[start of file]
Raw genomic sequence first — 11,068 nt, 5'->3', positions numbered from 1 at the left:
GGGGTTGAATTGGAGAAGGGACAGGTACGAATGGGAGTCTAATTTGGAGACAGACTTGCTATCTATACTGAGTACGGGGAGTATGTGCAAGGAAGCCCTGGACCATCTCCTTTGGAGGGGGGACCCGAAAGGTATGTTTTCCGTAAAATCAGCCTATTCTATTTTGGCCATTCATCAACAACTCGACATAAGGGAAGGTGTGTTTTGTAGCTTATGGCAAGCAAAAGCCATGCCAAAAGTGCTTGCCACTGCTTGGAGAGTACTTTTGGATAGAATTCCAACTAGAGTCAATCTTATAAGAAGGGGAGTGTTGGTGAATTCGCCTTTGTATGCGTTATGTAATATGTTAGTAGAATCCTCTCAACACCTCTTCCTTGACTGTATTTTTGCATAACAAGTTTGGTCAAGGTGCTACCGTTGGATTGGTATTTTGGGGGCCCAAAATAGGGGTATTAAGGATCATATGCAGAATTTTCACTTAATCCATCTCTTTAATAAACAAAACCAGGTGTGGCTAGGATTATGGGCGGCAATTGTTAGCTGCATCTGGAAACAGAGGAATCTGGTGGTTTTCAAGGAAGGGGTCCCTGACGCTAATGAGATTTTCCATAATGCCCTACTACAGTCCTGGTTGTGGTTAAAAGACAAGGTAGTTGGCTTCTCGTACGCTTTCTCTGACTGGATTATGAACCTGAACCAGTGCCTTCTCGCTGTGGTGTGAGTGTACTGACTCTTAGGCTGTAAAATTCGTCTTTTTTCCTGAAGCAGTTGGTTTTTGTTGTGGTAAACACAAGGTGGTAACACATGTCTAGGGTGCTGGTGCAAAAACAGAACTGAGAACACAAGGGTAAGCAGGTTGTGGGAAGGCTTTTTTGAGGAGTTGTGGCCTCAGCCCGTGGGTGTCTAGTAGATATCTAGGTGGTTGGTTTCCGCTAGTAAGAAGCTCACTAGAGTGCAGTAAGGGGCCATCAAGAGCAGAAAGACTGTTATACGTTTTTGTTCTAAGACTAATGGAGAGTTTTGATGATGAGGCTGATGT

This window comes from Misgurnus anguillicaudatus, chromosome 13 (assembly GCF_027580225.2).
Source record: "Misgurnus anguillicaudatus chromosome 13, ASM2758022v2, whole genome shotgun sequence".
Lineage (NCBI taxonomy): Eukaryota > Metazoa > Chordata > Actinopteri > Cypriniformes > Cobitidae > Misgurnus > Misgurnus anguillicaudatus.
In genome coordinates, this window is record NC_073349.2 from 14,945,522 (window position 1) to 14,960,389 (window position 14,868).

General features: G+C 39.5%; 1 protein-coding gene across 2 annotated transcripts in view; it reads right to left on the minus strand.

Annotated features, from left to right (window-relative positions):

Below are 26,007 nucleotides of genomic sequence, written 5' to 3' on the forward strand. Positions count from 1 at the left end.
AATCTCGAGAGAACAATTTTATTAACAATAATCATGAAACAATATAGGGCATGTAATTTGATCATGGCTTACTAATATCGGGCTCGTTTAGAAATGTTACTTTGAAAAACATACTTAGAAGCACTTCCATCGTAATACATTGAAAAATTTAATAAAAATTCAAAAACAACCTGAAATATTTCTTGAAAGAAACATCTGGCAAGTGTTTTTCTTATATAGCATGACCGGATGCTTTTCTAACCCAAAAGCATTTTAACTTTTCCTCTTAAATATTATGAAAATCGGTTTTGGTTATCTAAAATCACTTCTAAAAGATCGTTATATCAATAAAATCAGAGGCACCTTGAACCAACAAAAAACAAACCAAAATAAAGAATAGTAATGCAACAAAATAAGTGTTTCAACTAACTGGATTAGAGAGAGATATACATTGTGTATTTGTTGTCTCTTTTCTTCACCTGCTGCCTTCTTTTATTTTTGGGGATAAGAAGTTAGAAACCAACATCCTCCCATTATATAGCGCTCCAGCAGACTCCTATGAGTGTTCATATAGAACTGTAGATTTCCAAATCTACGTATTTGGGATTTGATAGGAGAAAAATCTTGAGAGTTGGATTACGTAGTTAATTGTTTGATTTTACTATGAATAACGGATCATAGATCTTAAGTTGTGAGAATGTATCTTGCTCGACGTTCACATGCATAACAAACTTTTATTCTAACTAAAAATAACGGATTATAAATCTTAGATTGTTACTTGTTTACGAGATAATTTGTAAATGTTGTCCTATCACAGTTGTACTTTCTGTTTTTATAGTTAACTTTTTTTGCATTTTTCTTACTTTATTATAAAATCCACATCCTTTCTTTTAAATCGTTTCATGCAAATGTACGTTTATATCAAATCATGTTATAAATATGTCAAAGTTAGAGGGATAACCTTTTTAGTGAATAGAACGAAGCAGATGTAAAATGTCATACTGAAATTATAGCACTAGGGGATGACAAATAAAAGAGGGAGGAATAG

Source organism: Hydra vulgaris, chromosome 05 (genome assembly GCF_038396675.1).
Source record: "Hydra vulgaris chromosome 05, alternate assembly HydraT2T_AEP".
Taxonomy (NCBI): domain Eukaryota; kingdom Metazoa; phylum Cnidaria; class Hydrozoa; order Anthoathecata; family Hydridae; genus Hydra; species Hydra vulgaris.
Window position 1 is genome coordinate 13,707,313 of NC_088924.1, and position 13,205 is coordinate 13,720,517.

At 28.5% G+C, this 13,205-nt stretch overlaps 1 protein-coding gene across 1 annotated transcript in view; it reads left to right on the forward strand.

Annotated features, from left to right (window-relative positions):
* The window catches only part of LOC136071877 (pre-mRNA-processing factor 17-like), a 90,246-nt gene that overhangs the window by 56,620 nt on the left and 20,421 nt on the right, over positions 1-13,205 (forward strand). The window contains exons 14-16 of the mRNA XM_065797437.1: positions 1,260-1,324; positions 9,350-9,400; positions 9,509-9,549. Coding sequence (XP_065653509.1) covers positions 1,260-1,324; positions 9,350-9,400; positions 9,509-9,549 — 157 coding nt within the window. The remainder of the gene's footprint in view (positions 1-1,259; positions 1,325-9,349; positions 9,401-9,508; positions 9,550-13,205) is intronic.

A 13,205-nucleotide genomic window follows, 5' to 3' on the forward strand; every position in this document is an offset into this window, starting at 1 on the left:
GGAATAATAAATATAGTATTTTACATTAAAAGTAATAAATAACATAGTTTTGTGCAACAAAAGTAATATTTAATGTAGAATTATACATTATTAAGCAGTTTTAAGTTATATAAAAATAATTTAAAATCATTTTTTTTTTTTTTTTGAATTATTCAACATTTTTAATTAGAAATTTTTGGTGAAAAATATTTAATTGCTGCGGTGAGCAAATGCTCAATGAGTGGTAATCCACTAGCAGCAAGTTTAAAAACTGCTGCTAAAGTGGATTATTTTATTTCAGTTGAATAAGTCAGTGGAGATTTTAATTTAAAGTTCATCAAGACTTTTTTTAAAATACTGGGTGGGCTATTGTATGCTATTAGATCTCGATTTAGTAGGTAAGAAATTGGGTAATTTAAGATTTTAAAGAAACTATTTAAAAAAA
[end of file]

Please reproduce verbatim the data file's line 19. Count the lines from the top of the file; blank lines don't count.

GGAATAATAAATATAGTATTTTACATTAAAAGTAATAAATAACATAGTTTTGTGCAACAAAAGTAATATTTAATGTAGAATTATACATTATTAAGCAGTTTTAAGTTATATAAAAATAATTTAAAATCATTTTTTTTTTTTTTTTGAATTATTCAACATTTTTAATTAGAAATTTTTGGTGAAAAATATTTAATTGCTGCGGTGAGCAAATGCTCAATGAGTGGTAATCCACTAGCAGCAAGTTTAAAAACTGCTGCTAAAGTGGATTATTTTATTTCAGTTGAATAAGTCAGTGGAGATTTTAATTTAAAGTTCATCAAGACTTTTTTTAAAATACTGGGTGGGCTATTGTATGCTATTAGATCTCGATTTAGTAGGTAAGAAATTGGGTAATTTAAGATTTTAAAGAAACTATTTAAAAAAA